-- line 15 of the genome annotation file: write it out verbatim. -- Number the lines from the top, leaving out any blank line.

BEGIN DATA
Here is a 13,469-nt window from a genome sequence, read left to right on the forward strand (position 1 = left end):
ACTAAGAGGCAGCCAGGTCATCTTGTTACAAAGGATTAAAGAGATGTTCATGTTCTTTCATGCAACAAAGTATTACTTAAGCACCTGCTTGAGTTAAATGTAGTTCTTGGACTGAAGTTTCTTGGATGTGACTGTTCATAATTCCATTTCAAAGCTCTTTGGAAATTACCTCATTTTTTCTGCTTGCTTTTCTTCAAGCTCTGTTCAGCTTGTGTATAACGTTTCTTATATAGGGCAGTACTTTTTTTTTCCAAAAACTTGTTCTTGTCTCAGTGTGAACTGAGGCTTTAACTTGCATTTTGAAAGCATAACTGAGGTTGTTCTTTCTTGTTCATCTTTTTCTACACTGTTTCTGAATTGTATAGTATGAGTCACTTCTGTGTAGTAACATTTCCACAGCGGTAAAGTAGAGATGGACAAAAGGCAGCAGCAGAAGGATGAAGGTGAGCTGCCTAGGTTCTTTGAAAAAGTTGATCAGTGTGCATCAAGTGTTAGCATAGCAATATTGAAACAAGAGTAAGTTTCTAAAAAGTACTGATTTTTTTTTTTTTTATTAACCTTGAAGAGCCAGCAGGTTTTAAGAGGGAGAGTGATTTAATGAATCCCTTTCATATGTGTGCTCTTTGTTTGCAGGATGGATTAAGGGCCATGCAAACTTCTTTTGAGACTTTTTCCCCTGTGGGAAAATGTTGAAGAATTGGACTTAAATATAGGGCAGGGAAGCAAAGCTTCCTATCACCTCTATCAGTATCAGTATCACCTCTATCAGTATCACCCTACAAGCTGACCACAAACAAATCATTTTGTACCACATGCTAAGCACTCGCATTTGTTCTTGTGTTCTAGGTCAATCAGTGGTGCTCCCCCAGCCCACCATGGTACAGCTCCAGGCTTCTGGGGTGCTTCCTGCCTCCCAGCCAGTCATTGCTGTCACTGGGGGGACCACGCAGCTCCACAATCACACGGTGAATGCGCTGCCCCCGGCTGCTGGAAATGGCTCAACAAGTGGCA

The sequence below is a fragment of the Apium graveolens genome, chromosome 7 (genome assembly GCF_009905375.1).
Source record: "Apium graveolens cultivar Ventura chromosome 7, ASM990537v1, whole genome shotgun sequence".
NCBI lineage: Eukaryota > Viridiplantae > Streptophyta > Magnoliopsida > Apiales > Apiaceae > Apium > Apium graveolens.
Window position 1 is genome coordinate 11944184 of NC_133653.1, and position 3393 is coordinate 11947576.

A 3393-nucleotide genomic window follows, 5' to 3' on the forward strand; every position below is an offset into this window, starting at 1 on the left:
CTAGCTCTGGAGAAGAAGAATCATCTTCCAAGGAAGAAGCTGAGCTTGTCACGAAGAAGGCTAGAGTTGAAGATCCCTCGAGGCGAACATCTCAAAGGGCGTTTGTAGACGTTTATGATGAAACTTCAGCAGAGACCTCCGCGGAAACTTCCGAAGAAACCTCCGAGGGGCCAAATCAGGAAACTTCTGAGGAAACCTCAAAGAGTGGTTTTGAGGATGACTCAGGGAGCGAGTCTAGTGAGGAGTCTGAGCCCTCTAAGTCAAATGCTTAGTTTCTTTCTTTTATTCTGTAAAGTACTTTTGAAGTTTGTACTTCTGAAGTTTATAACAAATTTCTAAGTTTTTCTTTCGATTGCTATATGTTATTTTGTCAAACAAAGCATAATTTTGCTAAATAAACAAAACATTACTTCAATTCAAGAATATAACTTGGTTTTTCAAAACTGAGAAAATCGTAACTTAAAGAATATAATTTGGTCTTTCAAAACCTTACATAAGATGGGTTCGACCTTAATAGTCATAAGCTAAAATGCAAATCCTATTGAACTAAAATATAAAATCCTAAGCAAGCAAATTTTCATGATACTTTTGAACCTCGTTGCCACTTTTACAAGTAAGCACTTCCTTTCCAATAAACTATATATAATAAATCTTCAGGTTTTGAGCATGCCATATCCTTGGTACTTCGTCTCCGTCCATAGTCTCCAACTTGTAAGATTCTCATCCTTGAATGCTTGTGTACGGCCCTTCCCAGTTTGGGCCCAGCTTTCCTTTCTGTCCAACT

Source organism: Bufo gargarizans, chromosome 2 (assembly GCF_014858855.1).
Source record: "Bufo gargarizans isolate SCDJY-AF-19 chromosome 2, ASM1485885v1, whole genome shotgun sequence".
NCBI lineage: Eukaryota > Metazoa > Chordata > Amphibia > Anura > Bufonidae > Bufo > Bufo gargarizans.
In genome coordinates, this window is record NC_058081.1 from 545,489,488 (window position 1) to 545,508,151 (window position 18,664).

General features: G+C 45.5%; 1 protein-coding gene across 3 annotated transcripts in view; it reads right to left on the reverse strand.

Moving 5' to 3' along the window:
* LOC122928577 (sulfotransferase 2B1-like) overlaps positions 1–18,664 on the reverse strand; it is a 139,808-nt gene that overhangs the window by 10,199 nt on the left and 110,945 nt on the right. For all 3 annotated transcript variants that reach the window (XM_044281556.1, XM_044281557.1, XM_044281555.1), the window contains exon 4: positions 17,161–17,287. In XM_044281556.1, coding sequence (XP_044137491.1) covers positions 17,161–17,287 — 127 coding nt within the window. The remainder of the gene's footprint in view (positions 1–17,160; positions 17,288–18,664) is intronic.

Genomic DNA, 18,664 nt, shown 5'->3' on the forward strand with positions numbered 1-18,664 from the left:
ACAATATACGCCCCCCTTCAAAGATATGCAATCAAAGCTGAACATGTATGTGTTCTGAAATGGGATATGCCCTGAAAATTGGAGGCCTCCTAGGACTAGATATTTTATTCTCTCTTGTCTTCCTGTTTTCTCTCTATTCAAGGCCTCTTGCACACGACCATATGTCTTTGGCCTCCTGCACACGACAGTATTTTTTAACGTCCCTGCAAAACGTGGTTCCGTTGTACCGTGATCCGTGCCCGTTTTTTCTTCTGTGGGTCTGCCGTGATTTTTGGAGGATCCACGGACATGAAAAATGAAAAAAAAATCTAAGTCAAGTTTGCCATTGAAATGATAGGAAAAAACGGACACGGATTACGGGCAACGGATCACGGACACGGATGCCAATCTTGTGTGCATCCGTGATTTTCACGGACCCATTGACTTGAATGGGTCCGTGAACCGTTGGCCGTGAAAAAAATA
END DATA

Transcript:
* LOC122928577 (sulfotransferase 2B1-like) overlaps positions 1–18,664 on the reverse strand; it is a 139,808-nt gene that overhangs the window by 10,199 nt on the left and 110,945 nt on the right. For all 3 annotated transcript variants that reach the window (XM_044281556.1, XM_044281557.1, XM_044281555.1), the window contains exon 4: positions 17,161–17,287. In XM_044281556.1, coding sequence (XP_044137491.1) covers positions 17,161–17,287 — 127 coding nt within the window. The remainder of the gene's footprint in view (positions 1–17,160; positions 17,288–18,664) is intronic.